Theresa May had been determined to get the EU exit Bill through Parliament without any amendments, and until this week she’d done a pretty good job on that front, deftly batting away Labour’s amendments in the House of Commons – aided of course by a small but healthy majority and the firm whipping system.

The House of Lords is another a matter though. With a different party makeup, almost 200 Crossbench peers, and no overall majority for the Government, it was likely that the ship would hit some stormy waters in the upper chamber. This week peers rocked the boat when they voted by 358 to 256 to guarantee the rights of EU nationals living in the UK after Brexit.

With most of the British public in favour of guaranteeing the rights of EU citizens this was a natural site for a rebellion – but the Prime Minister has insisted repeatedly that she does not want to settle this issue unilaterally, separate from the rights of UK citizens in other EU countries. She’ll seek to overturn the amendment when the Bill moves back to the Commons, probably successfully. But the defeat is still significant in showing that Mrs May can’t rely on everything going her away, and will likely delay her timetable slightly.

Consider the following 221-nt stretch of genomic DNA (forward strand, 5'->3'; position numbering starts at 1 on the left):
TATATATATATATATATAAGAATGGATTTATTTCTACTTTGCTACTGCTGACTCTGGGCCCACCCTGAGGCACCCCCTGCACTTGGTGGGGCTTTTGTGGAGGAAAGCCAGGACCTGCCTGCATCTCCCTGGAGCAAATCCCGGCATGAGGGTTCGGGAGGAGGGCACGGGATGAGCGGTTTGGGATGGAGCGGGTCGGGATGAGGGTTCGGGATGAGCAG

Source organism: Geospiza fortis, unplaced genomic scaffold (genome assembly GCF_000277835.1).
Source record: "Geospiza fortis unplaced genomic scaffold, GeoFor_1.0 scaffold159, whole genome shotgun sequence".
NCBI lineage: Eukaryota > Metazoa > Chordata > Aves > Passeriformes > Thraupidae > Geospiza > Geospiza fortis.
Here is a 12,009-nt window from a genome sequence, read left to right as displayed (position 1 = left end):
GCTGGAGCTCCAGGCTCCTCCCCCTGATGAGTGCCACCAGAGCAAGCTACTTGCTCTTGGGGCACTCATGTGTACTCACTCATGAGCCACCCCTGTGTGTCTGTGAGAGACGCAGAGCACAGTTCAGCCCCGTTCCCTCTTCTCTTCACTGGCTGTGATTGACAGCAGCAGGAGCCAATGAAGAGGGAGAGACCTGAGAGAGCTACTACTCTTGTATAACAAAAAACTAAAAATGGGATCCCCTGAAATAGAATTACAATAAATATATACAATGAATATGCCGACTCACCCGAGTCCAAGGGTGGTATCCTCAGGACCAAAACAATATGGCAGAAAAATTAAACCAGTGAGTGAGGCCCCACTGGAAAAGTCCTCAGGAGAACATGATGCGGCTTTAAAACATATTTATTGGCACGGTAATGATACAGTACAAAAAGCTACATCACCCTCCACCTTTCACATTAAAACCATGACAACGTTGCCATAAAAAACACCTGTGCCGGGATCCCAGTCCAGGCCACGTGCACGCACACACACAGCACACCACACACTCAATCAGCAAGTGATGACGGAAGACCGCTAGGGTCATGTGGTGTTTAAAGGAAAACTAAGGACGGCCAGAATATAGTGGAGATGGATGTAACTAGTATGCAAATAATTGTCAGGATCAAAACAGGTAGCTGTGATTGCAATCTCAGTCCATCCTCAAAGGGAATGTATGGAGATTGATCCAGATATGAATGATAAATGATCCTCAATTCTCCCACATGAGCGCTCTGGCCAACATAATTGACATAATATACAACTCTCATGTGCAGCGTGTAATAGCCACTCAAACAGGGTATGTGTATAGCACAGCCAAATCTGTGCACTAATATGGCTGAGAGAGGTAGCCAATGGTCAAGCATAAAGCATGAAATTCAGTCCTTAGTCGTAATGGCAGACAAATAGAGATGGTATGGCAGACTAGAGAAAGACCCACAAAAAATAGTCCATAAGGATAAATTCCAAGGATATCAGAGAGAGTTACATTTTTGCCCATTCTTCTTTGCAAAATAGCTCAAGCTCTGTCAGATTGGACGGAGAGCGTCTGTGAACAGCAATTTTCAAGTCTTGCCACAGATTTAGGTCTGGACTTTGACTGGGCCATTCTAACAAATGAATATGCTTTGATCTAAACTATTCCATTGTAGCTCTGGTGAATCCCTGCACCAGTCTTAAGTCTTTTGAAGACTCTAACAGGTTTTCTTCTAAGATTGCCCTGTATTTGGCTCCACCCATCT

The CBI is worried about trade

Our former Prime Ministers aren’t the only ones worried about the impact of Brexit. The Confederation of British Industry this week warned that leaving the EU without a deal and trading on World Trade Organisation terms would open a “Pandora’s box” of economic consequences which would be harmful for both UK and EU businesses.

CBI President Paul Drechsler said that, while some firms are preparing for the possibility of no deal, “in reality many firms can’t prepare because the cost of change is simply too high to even consider it”. He accused those who have advocated that the UK should walk away without a deal of being irresponsible, pointing not only to the potential for high tariffs, but also regulatory barriers which would act as a block on trade.